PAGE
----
After one ten-hour shift with B-Rock, I’m walking home and slowly calming down, just letting the breeze wash over me and enjoying the pleasant afternoon air. A mile’s walk is just about enough time to let go of the stress of the day, so I’m approaching peacefulness as I head up the sidewalk to my house. There’s an unfamiliar car parked out front, but I don’t think anything of it until the door opens and Officer Peterson gets out.
“Afternoon, Dan,” he greets me, and all of my tension slams back in like it was attached to me by rubber bands.
“Officer Peterson! Hi. Do I call you officer when you’re not in uniform?”
“That’s fine. No jacket in this weather?” He raises his eyebrows at me.
“I, uh, forgot it at work. Didn’t feel like going back in for it. I just walked briskly.”
He dismisses this with a half-shrug. “Mind if I come in and talk to you for a minute?”
“What? Um, sure. I mean, no, I don’t mind.”
We walk into my house, where the absolute first thing I see is my jacket hanging on a hook by the door. I resolve to tell as few lies as possible in this conversation, since I am clearly terrible at it.
Peterson doesn’t seem to notice; he walks on past, into the kitchen, and takes a seat at the table. He motions for me to join him.
“Can I get you anything?” I ask, but he shakes his head. I pour myself a glass of water and take the seat across from him.
“Mr. Everton,” he begins, “I want to talk to you informally — and I stress that part — about a car accident that occurred near here recently.”
I laugh nervously, and hope it sounds like genuine humor. “I don’t even have a car!”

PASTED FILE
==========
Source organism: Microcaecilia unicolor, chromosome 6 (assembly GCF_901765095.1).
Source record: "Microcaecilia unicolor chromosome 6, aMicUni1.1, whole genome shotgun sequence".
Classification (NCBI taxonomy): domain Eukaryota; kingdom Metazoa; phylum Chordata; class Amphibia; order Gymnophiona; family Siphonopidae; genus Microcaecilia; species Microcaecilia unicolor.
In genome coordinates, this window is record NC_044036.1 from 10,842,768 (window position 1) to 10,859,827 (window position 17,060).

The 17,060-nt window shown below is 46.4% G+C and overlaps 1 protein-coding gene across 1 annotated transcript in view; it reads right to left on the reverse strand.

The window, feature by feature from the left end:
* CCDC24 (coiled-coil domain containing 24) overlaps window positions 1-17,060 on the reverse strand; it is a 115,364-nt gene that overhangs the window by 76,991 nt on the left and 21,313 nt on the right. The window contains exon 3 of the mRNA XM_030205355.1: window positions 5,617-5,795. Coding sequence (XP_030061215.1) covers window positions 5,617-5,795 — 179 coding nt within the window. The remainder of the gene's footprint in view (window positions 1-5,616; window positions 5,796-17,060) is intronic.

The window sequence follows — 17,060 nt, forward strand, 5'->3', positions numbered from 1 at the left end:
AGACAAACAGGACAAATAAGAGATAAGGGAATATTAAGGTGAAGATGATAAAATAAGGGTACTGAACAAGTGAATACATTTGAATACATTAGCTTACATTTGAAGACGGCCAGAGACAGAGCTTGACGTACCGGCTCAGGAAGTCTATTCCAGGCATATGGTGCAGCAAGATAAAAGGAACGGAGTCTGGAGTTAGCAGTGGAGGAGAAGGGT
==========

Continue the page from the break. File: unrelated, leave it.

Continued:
“This was a one-car accident,” Peterson says. “There were several curious things about it. For example, the car appeared to have hit something which was no longer on the scene, something perhaps the size of a person.” His eyes never leave my face.
I swallow some water, suddenly acutely aware that my bruises have not totally faded yet. “Oh?”
“Yes. And also, the car caught fire afterward.”
“That happens in accidents, right?”
“Less so than the movies would have you believe. And rarely does it start from the engine block, as this one did.”
I swallow another drink of water and ask, “Why are you telling me this?”
“I thought you might have seen or heard something, Mr. Everton. This happened on the night of the robbery at Børger, only a few hours afterward. And it occurred to me today that the place it happened is on the way home for you. Perhaps you heard something and disregarded its importance.”
“I wish I could help you.” I sincerely, fervently do. I hate lying to Peterson, mainly because I’m so bad at it, but the alternative is worse. I killed a man — accidentally and in self-defense, but still. It’s not going to help my argument that I can be trusted.
“The vehicle belonged to one of the robbers,” he says casually. “Fingerprint evidence suggests that he was the one driving at the time. A man named Vince Amano. So maybe it’s lucky for you that you didn’t see anything. With that timing and location, it seems like a pretty good bet that he was looking for you. Can’t speak to what his intentions were, of course, but I can’t imagine that they’d’ve been good. You might have had quite a fight on your hands if he’d found you.”
Peterson knows. He clearly knows. He knows I was there, he knows I was hit, he knows I burned the car. And he’s still saying that it wasn’t my fault. I’ve got to tell the guy what’s going on. Unless it’s a trap! He could be setting me up, luring me in. He’s smart, he’s good at reading people, he knows what I want to hear. I want to trust him. I need to trust him. I can’t trust him.
I try to take another drink of water, and find that my glass is empty. “Wow, lucky for me that he didn’t find me,” I say weakly.
Peterson looks disappointed. “Yes, lucky. Well, I was just playing a hunch.”
He pushes his chair back, stands up from the table, and heads for the door. “Ah, I see you have another jacket at home for when you forget one at work. Lucky indeed. Enjoy your evening, Mr. Everton.”
He closes the door behind him, and I slump down in the chair. Banging the side of my glass gently into my head, I say quietly, “Stupid. Stupid, stupid, stupid.”